Can the Church Help End Violence & Injustice?
Of course it can. And it should!
I got to spend a day with some of the other Chicago thought leaders at the intersection of the church and the violence and injustice run amok in our city. It was a great learning and networking opportunity, and a recap of the discussions is a helpful primer. I found points 4 and 6 to be particularly affirming of my experiences, which have blessed me tremendously as I’ve found new partners and family in the fight against the structures and principalities that oppress and condemn.
But I got to hear a particular term that has me wrestling even days later. When the dead die we use an autopsy to confirm the cause of death. When neighborhoods are filled with death, why shouldn’t we the church perform an autopsy to find the root causes? One of the roles of the church is calling out the difference between what is and what should be. The Medical Examiner performs the same role: “the man is dead when he should be alive, and I will reveal to the world exactly why.” The church is a clarion call to proclaim the same thing: “There is violence in the streets, oppression of the poor, and injustice toward those whose lives matter, but there should be peace among the people, respect of each other, and a justice that reigns and affirms that all lives – particularly those whom society deems less than – matter.”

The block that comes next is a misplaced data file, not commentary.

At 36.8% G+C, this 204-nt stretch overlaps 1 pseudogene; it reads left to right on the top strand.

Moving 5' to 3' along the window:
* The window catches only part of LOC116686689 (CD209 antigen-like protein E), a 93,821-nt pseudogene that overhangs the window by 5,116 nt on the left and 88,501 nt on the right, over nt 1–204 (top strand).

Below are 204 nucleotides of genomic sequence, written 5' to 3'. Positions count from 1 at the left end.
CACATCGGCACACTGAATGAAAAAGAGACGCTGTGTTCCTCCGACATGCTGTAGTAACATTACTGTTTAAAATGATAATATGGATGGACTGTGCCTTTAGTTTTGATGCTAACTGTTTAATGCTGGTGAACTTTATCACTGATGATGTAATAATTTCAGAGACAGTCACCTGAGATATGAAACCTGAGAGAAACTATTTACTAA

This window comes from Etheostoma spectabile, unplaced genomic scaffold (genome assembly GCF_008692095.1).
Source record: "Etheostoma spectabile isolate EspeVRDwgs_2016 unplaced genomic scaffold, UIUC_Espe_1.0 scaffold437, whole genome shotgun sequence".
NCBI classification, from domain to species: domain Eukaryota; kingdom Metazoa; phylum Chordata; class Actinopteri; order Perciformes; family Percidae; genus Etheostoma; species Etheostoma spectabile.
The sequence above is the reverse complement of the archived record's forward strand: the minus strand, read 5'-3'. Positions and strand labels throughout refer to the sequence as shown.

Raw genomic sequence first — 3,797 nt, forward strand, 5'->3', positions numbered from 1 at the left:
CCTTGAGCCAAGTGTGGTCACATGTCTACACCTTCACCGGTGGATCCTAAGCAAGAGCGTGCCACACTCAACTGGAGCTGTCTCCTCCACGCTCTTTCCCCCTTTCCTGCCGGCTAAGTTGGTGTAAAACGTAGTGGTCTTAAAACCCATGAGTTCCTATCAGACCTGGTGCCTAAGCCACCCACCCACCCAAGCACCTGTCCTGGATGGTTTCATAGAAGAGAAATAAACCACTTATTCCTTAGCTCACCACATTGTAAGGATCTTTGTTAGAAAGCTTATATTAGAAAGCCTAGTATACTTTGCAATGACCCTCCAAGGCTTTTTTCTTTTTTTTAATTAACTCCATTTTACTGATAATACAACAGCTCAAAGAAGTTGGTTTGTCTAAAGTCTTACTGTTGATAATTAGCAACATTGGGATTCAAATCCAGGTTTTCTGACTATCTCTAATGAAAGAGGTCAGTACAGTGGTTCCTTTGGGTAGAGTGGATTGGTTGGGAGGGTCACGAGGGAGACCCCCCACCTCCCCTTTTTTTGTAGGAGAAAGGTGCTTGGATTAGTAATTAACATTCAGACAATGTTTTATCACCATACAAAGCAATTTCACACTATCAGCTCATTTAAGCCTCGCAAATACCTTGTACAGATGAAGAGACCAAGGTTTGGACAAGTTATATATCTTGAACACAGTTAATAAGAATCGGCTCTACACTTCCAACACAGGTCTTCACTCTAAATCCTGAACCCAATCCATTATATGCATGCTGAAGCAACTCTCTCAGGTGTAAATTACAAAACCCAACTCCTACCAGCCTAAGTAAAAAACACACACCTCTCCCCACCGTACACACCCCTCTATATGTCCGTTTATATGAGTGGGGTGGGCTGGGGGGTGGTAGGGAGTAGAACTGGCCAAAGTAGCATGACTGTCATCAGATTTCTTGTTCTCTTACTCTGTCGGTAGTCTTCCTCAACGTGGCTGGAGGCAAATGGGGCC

But why are we afraid to name and proclaim these systems of violence, death, oppression and injustice? Are we afraid of guilt by association, of the revelation that the way we live our lives has taken the ability to fully flourish away from others who share our society? In a Christian world that proclaims we are all sinners and unworthy of grace, why are we so afraid to admit that we are all sinners?